Every day I learned more about this pasteurizing milk business. I learned a lot about the equipment also, because at the end of the day all of it had to be taken apart and cleaned. I had to dismantle the separator which was a very big job. There were two old men I had to work with. One came in on the very early shift, and the other one on the late shift to finish up the job. I was called in between the two shifts and worked that way with both of the old men. They were very good to me and taught me a lot. The old man on the early shift, when he found out I was from Holland, he told me that his son had been a pilot on one of those B24 liberator bombers during World War II. He was shot down in Germany but was buried in Holland. He couldn't recall the burial place in Holland, but he told me he had a postcard of the place where he was buried. The next day when he showed me the postcard, to my surprise it was an American memorial graveyard not too far from my hometown which I had visited so many times. I told the old man how nicely this graveyard was looked after, and some Dutch people had sponsored a grave of a fallen soldier whose family in America was not able to take care of it. Those Dutch people would see to it that there were always some flowers on his grave. The Dutch people honored the American liberators with great respect. The old man was very pleased when he heard my story.
The other old man had two sons, and worked for General Electric in Syracuse. He told me that both of his sons had engineering degrees. His oldest son was the inventor of the sidewinder missile used by the Air Force on their fighter planes.
In a year's time I had learned so much about the pasteurization that the plant manager gave some of the old man's responsibilities to me. I was put in charge of many products to see to it that they were pasteurized. Some of the products were pasteurized in a large milk tank which was heated by a steam jacket around it, and you always had to keep a close eye on the temperature, and this was my responsibility. I didn't mind this at all, as I wanted to learn everything I could about this business.
It was my second Christmas away from home. I couldn't have found any nicer people to live with than the Vanboden family, and they wanted me to feel comfortable in their home like I was one of their own. During the Christmas time I always missed my family more than other days during the year. I guess it always brought back memories I had at home during the Christmas time. I was especially fond of when all of us would get together at my grandparent's home. All my aunts and uncles would be there and I was very fond of them. My grandmother always served the best homemade cakes around.
At the Vanboden's house during the Christmas time, all around the house were colorful decoration lights, in and outside the house. I had never seen people in Holland decorating the homes outside, so this was something new to me. We all went to the midnight mass, and after that we went home to open our Christmas presents. Each of us had made packages for each other. There was always plenty of food and drinks in the Vanboden's house during the holidays. Especially during the holidays I always drank a lot.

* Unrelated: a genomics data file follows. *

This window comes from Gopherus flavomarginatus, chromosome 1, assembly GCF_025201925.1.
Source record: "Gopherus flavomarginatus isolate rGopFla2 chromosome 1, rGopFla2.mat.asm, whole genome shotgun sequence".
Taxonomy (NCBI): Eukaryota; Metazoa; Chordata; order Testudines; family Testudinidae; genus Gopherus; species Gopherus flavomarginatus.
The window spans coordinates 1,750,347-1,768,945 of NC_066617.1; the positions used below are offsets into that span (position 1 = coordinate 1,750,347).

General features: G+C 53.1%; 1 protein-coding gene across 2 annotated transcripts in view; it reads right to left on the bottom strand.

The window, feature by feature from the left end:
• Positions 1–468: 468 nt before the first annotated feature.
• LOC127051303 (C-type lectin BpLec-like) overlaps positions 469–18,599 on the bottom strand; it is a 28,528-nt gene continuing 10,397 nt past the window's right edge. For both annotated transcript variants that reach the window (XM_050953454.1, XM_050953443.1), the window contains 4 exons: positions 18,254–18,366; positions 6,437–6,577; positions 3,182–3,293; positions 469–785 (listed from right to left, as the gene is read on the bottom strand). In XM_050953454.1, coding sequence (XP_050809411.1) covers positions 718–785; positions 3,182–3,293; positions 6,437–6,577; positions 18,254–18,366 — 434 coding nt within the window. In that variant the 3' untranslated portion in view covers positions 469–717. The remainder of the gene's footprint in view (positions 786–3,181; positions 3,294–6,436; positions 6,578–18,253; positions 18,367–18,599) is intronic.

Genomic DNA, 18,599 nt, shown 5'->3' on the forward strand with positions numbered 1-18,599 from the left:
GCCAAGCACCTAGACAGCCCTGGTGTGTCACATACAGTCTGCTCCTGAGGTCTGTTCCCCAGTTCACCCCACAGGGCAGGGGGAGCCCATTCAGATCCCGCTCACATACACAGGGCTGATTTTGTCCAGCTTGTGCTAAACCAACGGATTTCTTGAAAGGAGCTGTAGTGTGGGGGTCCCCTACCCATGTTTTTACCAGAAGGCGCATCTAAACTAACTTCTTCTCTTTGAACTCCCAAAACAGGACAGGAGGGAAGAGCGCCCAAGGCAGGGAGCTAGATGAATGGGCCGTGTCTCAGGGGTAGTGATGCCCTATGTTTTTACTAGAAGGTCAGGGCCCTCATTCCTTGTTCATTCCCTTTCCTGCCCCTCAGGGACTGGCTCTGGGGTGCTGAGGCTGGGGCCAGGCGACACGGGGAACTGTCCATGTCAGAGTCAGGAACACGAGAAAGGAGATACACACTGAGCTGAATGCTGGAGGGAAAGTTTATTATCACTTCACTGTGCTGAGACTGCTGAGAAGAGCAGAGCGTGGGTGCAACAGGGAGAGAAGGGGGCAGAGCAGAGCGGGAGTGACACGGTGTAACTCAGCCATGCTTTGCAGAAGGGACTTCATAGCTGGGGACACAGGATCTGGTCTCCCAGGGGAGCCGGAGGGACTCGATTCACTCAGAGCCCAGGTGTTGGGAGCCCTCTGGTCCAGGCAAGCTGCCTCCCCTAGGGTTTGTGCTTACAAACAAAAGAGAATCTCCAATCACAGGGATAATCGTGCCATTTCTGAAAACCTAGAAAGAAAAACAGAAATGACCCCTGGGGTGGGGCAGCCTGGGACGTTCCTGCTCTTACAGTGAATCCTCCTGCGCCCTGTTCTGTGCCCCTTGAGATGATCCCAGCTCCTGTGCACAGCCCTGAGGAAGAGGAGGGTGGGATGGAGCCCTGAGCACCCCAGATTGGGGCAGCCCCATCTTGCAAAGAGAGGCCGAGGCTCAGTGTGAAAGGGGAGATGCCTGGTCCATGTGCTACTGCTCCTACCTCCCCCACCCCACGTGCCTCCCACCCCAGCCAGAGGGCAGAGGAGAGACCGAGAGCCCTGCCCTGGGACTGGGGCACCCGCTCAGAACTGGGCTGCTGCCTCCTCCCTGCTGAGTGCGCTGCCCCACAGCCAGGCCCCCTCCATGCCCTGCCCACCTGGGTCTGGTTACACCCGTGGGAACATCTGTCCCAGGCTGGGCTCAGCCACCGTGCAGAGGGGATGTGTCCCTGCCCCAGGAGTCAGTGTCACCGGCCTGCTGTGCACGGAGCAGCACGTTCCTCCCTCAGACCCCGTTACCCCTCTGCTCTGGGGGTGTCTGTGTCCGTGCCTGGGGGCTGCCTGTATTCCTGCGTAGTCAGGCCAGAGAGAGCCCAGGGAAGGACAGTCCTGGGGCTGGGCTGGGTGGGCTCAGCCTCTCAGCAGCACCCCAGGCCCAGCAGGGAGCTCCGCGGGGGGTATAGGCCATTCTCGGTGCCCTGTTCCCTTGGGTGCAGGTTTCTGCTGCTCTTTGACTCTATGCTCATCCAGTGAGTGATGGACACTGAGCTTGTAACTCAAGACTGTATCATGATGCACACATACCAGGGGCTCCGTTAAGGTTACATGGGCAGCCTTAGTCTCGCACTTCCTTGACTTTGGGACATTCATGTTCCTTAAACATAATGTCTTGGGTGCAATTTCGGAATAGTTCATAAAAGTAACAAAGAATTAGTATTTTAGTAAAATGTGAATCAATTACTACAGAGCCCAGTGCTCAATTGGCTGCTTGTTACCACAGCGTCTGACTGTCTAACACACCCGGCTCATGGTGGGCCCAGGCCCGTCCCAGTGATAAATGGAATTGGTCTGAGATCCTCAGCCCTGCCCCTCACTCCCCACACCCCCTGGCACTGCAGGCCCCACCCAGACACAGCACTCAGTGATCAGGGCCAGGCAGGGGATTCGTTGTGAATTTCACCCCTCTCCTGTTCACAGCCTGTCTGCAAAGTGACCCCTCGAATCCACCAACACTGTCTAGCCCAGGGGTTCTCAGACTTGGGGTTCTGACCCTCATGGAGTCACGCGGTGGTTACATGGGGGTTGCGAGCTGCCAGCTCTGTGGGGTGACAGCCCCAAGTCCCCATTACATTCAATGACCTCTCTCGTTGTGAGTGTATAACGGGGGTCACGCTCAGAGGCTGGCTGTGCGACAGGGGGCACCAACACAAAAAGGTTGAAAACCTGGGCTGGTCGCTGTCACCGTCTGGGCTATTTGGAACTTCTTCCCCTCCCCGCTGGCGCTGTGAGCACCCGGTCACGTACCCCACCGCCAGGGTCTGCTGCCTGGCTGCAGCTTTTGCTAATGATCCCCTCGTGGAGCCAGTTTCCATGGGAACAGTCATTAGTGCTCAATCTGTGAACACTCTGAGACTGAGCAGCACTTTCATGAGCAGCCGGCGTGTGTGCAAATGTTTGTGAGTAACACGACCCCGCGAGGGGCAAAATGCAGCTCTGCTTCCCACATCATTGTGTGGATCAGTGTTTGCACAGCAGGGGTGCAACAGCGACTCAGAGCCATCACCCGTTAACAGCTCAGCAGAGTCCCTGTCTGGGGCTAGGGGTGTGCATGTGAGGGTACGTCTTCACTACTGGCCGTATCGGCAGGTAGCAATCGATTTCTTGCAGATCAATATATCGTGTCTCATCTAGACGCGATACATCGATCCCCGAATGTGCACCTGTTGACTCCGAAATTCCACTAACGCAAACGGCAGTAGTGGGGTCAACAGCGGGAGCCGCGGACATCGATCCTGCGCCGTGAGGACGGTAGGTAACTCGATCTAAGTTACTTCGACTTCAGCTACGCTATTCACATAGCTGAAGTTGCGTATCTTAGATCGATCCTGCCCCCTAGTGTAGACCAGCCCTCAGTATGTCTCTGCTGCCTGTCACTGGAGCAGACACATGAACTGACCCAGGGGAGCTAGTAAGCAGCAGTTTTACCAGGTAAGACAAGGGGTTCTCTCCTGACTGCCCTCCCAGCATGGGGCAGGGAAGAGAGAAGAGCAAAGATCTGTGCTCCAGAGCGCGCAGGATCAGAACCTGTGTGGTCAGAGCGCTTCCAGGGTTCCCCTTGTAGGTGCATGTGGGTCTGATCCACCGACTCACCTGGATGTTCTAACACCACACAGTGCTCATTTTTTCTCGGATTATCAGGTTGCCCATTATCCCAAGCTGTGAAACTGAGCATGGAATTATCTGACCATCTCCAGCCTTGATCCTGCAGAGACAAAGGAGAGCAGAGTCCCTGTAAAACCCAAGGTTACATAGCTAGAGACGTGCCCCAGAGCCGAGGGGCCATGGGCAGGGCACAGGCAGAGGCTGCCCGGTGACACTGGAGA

Jim Vanboden had a sister who only lived a few streets away from us, and she invited all of us to come to her house for Christmas dinner. Jim's sister came to America many years ago and was married to an American. She had one daughter who was a very nice girl. Joyce, her daughter was studying at Columbia University in New York City. Mister Vanboden's sister acted like a very aristocratic lady and followed up on all her table manners and the ethics of the house. Joyce and I became very friendly and we dated several times, but her mother would see to it that our friendship wouldn't last for very long as my education level wasn't high enough to date her daughter. I didn't mind it at all that I couldn't date her anymore, as I knew plenty of women around I could have a good time with. What I didn't like was that she downgraded me because I wasn't as much educated as her daughter. Within myself I did know that I could do better in life than what I was doing, but the right time had not come yet.
The Vanbodens' had two sons, Henry and Hans. Henry was seventeen years old and going to high school. He worked part-time at one of the supermarkets. He was driving a brand new 1957 Ford convertible. His lifestyle for such a young man was so different than what I had when I was his age in Holland. Mrs. Vanboden had dinner ready every day, and she wanted us to be there on time. She was a very neat and clean lady and, always kept the house spic and span as most Dutch women are used to.